Jane was thus prepared by Providence for that career which she rendered so illustrious through her talents and her sufferings. At this early period there were struggling in her bosom those very emotions which soon after agitated every mind in France, and which overthrew in chaotic ruin both the altar and the throne.

The dissolute lives of many of the Catholic clergy, and their indolence and luxury, began to alarm her faith. The unceasing denunciations of her father gave additional impulse to every such suggestion. She could not but see that the pride and power of the state were sustained by the superstitious terrors wielded by the Church. She could not be blind to the trickery by which money was wrested from tortured consciences, and from ignorance, imbecility, and dotage. She could not but admire her mother's placid piety, neither could she conceal from herself that her faith was feeling, her principles sentiments. Deeply as her own feelings had been impressed in the convent, and much as she loved the gentle sisters there, she sought in vain for a foundation for the gigantic fabric of spiritual dominion towering above her. She looked upon the gorgeous pomp of papal worship, with its gormandizing pastors and its starving flocks, with its pageants to excite the sense and to paralyze the mind, with its friars and monks loitering in sloth and uselessness, and often in the grossest dissipation, and her reason gradually began to condemn it as a gigantic superstition for the enthrallment of mankind. Still, the influence of Christian sentiments, like a guardian angel, over hovered around her, and when her bewildered mind was groping amid the labyrinths of unbelief, her heart still clung to all that is pure in Christian morals, and to all that is consolatory in the hopes of immortality; and even when benighted in the most painful atheistic doubts, conscience became her deity; its voice she most reverently obeyed.

She turned from the Church to the state She saw the sons and the daughters of aristocratic pride, glittering in gilded chariots, and surrounded by insolent menials, sweep by her, through the Elysian Fields, while she trod the lusty pathway. Her proud spirit revolted, more and more, at the apparent injustice. She had studied the organization of society. She was familiar with the modes of popular oppression She understood the operation of that system of taxes, so ingeniously devised to sink the mass of the people in poverty and degradation, that princes and nobles might revel in voluptuous splendor. Indignation nerved her spirit as she reflected upon the usurpation thus ostentatiously displayed. The seclusion in which she lived encouraged deep musings upon these vast inequalities of life. Piety had not taught her submission. Philosophy had not yet taught het the impossibility of adjusting these allotments of our earthly state, so as to distribute the gifts of fortune in accordance with merit. Little, however, did the proud grandees imagine, as in courtly splendor they swept by the plebeian maiden, enveloping her in the dust of their chariots, that her voice would yet aid to upheave their castles from their foundations, and whelm the monarchy and the aristocracy of France in one common ruin.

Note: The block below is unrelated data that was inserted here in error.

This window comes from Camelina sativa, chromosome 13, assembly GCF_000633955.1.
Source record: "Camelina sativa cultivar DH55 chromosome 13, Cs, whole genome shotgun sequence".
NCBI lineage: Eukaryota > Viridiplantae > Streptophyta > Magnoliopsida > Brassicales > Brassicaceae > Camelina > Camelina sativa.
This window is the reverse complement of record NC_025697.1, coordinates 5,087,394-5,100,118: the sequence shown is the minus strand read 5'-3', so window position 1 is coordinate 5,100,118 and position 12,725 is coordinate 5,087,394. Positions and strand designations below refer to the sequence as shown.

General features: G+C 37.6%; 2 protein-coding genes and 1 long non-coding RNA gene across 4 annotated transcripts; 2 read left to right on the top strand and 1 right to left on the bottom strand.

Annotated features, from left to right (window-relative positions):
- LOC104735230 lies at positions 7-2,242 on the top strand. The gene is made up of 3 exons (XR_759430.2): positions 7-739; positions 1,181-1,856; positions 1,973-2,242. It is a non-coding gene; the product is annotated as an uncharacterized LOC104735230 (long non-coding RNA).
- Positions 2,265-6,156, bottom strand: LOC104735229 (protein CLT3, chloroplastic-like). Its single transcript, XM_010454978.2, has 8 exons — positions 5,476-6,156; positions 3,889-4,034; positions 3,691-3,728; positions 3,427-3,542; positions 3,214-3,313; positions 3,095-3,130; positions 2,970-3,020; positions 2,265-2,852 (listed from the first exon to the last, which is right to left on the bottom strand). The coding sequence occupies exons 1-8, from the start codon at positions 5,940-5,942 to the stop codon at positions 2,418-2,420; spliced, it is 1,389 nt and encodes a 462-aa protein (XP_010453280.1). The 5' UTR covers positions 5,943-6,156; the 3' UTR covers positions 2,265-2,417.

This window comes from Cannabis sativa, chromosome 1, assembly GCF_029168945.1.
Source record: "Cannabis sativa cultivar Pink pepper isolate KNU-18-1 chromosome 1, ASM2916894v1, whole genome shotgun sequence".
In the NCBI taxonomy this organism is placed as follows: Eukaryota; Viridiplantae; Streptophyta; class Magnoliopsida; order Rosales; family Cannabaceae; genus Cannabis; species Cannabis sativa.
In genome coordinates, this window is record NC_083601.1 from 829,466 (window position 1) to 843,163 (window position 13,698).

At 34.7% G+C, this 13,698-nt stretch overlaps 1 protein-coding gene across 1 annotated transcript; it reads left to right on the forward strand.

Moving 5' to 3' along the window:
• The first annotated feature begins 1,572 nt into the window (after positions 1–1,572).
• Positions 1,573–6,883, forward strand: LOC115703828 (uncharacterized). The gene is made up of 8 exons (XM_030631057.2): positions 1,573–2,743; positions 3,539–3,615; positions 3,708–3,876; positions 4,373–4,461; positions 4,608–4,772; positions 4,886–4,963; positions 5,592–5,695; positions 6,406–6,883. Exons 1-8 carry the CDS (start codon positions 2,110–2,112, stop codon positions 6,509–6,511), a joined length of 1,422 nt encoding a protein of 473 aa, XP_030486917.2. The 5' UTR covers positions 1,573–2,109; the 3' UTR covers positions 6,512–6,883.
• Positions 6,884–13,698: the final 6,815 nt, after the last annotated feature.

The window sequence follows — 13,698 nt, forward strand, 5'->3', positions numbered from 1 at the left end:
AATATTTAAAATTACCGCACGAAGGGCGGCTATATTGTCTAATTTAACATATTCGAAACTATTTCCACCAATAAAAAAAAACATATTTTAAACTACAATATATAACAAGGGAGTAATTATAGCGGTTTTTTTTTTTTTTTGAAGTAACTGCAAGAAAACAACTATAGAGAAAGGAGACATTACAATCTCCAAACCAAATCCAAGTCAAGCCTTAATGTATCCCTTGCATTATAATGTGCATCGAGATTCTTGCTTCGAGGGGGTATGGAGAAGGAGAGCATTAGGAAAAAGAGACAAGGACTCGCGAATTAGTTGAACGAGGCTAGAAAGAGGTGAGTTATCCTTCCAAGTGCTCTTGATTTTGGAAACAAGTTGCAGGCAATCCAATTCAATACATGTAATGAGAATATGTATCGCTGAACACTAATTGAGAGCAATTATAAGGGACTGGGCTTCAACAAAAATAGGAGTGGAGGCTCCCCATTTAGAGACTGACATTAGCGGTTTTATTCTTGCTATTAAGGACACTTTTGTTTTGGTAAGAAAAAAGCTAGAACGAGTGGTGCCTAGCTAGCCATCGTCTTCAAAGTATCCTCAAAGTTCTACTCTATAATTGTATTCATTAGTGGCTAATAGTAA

At this time circumstances brought her in contact with several ladies connected with noble families. The ignorance of these ladies, their pride, their arrogance, excited in Jane's mind deep contempt. She could not but feet her own immeasurable superiority over them, and yet she perceived with indignation that the accident of birth invested them with a factitious dignity, which enabled them to look down upon her with condescension. A lady of noble birth, who had lost fortune and friends through the fraud and dissipation of those connected with her, came to board for a short time in her father's family. This lady was forty years of age, insufferably proud of her pedigree, and in her manners stiff and repulsive. She was exceedingly illiterate and uninformed, being unable to write a line with correctness, and having no knowledge beyond that which may be picked up in the ballroom and the theater. Than was nothing in her character to win esteem. She was trying, by a lawsuit, to recover a portion of her lost fortune. Jane wrote petitions for her, and letters, and sometimes went with her to make interest with persons whose influence would be important. She perceived that, notwithstanding her deficiency in every personal quality to inspire esteem or love, she was treated, in consequence of her birth, with the most marked deference. Whenever she mentioned the names of her high-born ancestry—and those names were ever upon her lips—she was listened to with the greatest respect. Jane contrasted the reception which this illiterate descendant of nobility enjoyed with the reception which her grandmother encountered in the visit to Madame De Boismorel, and it appeared to her that the world was exceedingly unjust, and that the institutions of society were highly absurd. Thus was her mind training for activity in the arena of revolution. She was pondering deeply all the abuses of society. She had become enamored of the republican liberty of antiquity She was ready to embrace with enthusiasm any hopes of change. All the games and amusements of girlhood appeared to her frivolous, as, day after day, her whole mental powers were engrossed by these profound contemplations, and by aspirations for the elevation of herself and of mankind.